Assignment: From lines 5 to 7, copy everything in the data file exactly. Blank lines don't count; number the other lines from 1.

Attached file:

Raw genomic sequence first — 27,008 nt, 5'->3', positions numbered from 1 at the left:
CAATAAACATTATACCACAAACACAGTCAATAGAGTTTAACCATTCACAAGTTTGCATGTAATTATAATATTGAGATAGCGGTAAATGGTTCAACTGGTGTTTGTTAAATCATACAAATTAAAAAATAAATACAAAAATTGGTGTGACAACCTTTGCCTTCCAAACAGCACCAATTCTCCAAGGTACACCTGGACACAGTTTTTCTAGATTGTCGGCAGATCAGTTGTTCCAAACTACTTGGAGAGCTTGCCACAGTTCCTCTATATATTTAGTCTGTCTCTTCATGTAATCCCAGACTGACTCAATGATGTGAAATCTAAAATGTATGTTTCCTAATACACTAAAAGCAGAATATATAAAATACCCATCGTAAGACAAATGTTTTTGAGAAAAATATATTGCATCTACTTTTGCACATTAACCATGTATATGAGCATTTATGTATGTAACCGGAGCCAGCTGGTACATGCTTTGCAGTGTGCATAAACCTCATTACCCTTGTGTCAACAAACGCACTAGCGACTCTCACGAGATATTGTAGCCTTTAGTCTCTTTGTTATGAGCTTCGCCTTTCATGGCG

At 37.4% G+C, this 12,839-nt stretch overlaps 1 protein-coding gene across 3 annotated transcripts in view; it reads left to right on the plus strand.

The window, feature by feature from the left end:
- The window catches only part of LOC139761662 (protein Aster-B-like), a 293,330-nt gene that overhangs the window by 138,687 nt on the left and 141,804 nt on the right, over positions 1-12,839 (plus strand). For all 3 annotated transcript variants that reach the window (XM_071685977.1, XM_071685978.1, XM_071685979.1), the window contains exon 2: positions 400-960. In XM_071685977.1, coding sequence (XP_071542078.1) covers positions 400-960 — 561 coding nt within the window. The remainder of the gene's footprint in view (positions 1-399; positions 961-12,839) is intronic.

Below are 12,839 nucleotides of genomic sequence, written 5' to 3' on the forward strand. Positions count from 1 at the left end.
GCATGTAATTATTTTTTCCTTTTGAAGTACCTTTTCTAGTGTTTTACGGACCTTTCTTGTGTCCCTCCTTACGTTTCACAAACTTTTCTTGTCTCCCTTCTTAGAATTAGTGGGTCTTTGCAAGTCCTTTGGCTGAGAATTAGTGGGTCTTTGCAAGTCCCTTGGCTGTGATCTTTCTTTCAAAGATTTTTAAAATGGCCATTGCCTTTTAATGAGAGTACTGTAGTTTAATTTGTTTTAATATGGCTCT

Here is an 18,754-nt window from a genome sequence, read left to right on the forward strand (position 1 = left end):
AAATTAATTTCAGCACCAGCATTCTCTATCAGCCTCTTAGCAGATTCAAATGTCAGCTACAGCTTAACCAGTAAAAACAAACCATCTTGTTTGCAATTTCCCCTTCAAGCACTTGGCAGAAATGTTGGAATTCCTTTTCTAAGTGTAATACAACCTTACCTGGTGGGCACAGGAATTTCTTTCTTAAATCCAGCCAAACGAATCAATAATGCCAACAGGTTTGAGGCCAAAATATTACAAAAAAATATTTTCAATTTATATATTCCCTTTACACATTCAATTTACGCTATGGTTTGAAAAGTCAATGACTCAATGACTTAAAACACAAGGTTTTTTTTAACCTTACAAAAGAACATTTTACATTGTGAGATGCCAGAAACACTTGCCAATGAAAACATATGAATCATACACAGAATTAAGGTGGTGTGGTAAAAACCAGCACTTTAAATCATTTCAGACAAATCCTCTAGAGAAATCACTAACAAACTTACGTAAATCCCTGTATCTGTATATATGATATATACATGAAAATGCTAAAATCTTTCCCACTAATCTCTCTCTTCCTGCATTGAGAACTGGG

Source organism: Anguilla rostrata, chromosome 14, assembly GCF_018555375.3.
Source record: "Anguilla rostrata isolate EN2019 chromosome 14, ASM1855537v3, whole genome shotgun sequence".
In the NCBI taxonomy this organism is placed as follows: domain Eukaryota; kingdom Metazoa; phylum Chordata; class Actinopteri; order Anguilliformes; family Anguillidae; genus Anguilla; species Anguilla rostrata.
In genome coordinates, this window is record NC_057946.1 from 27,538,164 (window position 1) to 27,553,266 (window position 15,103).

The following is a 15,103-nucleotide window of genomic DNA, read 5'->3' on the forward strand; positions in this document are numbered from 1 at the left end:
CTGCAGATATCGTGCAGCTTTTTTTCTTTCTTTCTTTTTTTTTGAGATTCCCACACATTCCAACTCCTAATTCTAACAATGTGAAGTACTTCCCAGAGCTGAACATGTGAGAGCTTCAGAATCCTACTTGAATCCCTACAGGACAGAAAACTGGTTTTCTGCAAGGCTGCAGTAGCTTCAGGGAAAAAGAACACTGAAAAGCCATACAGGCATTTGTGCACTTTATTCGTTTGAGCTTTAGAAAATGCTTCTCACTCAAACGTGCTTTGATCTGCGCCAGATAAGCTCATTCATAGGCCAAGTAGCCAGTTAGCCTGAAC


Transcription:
- The window catches only part of LOC139761662 (protein Aster-B-like), a 293,330-nt gene that overhangs the window by 138,687 nt on the left and 141,804 nt on the right, over positions 1-12,839 (plus strand). For all 3 annotated transcript variants that reach the window (XM_071685977.1, XM_071685978.1, XM_071685979.1), the window contains exon 2: positions 400-960. In XM_071685977.1, coding sequence (XP_071542078.1) covers positions 400-960 — 561 coding nt within the window. The remainder of the gene's footprint in view (positions 1-399; positions 961-12,839) is intronic.

Below are 12,839 nucleotides of genomic sequence, written 5' to 3' on the forward strand. Positions count from 1 at the left end.
GCATGTAATTATTTTTTCCTTTTGAAGTACCTTTTCTAGTGTTTTACGGACCTTTCTTGTGTCCCTCCTTACGTTTCACAAACTTTTCTTGTCTCCCTTCTTAGAATTAGTGGGTCTTTGCAAGTCCTTTGGCTGAGAATTAGTGGGTCTTTGCAAGTCCCTTGGCTGTGATCTTTCTTTCAAAGATTTTTAAAATGGCCATTGCCTTTTAATGAGAGTACTGTAGTTTAATTTGTTTTAATATGGCTCT